Switching to a climate-friendly vehicle is a cool option!

Fuels will need to be replaced by renewable energy sources, so switching to a more climate-friendly vehicle is another cool option. Here’s hoping that electric cars will become more affordable in the not-too-distant future.

3) Reduction of carbon footprint from flying

Since I aim to minimise my carbon footprint from fossil fuels, I don’t fly often. Again, I know it is easy for me to say that. I am very fortunate in that I live in the UK, a country that I would probably head off to on holiday often if I still lived in Germany (where I’m originally from): I love spending time right where I’m based now! My idea of a perfect holiday destination is the English coast (or the Scottish coast, which I was lucky enough to explore a bit last summer).

I was born with a heightened sensitivity to bright lights, so sunshine is not even among the first things I look out for in a holiday. I am therefore perfectly (and indeed very) happy in places with less exposure to sunshine. (Having said that, the weather here in the UK is usually way better than most people on the continent think it is!) However, I do have empathy for anyone who craves sunshine and heat and therefore opts for aeroplane travel to head off to far-flung holiday destinations.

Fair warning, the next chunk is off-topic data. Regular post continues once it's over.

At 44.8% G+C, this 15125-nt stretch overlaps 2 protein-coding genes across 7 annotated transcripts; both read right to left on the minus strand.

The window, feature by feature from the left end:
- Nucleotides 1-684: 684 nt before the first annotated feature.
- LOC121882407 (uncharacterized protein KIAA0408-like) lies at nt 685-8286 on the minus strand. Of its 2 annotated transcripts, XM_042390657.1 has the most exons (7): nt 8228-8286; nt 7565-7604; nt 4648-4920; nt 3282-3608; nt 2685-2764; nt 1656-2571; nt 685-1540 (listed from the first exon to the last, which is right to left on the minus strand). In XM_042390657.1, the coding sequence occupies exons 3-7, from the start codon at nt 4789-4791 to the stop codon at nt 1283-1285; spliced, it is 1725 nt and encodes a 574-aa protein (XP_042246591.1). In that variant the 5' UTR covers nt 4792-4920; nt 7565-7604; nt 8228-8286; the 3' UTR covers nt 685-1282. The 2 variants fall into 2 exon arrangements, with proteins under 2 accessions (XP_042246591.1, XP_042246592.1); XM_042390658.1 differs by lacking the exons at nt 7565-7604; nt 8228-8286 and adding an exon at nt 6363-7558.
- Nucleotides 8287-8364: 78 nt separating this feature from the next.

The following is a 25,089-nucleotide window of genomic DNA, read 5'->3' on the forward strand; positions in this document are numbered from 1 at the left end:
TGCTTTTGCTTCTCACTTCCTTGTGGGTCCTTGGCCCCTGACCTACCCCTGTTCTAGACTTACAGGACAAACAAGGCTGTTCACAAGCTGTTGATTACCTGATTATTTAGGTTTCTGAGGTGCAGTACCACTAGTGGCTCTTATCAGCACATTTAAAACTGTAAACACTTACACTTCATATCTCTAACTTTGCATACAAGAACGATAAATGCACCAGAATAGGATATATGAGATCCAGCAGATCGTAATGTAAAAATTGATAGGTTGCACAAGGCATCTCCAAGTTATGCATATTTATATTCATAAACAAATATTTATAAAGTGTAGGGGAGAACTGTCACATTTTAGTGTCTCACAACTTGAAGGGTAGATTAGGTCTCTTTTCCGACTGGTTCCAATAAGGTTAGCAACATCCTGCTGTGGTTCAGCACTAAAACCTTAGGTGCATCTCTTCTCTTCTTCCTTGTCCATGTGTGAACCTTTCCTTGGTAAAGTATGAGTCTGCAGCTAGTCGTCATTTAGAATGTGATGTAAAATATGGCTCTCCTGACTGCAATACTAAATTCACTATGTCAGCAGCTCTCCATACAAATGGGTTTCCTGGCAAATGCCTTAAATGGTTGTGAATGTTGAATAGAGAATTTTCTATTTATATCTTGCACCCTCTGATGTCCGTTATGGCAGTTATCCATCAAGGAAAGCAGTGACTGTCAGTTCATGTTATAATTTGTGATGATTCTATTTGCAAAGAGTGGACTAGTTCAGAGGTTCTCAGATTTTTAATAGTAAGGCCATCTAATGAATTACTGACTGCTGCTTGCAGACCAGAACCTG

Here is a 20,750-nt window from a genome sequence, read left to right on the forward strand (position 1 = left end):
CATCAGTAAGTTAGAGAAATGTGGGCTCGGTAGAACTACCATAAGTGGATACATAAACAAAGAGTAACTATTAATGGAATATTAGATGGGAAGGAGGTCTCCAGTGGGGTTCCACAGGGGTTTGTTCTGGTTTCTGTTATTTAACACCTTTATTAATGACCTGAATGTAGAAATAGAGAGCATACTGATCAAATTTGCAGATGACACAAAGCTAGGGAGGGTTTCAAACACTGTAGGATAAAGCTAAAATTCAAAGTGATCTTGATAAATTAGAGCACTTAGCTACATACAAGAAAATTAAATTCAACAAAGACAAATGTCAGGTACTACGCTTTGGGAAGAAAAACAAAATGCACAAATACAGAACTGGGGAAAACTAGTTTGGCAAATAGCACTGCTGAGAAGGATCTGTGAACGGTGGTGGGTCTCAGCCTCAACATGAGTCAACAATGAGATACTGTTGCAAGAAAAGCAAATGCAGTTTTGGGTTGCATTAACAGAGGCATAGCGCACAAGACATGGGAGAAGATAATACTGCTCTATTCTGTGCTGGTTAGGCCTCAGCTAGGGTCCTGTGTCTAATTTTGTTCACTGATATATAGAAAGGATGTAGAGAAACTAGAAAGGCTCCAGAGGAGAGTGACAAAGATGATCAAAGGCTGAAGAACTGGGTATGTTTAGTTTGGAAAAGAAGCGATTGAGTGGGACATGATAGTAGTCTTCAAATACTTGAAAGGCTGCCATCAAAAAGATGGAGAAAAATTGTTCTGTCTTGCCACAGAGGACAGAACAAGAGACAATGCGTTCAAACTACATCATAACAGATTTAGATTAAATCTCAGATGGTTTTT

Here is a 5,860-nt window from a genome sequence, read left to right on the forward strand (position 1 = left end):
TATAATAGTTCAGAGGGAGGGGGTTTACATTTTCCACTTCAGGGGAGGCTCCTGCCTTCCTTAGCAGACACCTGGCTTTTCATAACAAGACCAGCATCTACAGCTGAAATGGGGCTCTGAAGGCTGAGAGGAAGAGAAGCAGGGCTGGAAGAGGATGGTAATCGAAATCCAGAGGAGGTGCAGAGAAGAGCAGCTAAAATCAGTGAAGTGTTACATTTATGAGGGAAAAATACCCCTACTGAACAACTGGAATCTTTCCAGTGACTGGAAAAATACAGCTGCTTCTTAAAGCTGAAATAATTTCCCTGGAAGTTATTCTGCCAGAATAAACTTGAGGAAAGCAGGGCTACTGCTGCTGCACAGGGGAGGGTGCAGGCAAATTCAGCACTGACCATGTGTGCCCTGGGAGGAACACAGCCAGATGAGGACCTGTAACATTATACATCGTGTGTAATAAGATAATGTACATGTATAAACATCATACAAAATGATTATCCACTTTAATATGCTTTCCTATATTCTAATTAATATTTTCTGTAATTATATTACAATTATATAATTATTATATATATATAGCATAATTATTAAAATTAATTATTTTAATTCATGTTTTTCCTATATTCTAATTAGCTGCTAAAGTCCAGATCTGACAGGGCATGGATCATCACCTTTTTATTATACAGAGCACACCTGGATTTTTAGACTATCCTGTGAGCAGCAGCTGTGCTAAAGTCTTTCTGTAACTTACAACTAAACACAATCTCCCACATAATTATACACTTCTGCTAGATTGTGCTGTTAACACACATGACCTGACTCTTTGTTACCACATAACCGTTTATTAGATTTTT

South West Coast Path near Lynton/Lynmouth on the North Devon coast in the UK

Occasionally, though, I hop on a plane, too. After all, it’s so convenient and fast (and too cheap). However, of course, planes run on fossil fuels. The Germans have a word to describe that awkward feeling that creeps up on you when you take a flight that’s unnecessary because you know it’s harmful to the environment: “Flugscham”. So could we change our flying habits, for example by looking into the possibility of virtual meetings for work?

4) Minimised shopping and consumption